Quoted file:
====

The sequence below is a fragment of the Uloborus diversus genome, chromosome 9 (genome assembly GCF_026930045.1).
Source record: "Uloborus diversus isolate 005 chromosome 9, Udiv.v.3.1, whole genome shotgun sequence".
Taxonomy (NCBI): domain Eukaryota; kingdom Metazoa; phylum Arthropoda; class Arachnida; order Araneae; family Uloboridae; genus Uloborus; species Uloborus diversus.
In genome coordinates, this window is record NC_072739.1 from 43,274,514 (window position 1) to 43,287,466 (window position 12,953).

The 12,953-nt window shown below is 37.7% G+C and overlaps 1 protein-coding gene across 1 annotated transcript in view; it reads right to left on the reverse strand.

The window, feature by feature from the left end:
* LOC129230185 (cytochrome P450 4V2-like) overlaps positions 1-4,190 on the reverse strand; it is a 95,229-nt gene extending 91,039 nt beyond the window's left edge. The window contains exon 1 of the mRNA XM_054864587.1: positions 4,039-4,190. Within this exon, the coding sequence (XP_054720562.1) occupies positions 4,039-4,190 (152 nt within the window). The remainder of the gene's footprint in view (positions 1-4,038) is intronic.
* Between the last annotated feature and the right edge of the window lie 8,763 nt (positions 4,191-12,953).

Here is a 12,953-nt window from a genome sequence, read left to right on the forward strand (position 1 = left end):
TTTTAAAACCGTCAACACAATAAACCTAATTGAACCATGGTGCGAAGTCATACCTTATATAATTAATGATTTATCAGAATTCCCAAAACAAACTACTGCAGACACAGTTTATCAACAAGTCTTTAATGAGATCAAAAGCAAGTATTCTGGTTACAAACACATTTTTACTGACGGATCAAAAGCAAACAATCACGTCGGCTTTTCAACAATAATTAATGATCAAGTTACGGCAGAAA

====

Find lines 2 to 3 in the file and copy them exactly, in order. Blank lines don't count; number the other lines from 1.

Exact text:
Source record: "Uloborus diversus isolate 005 chromosome 9, Udiv.v.3.1, whole genome shotgun sequence".
Taxonomy (NCBI): domain Eukaryota; kingdom Metazoa; phylum Arthropoda; class Arachnida; order Araneae; family Uloboridae; genus Uloborus; species Uloborus diversus.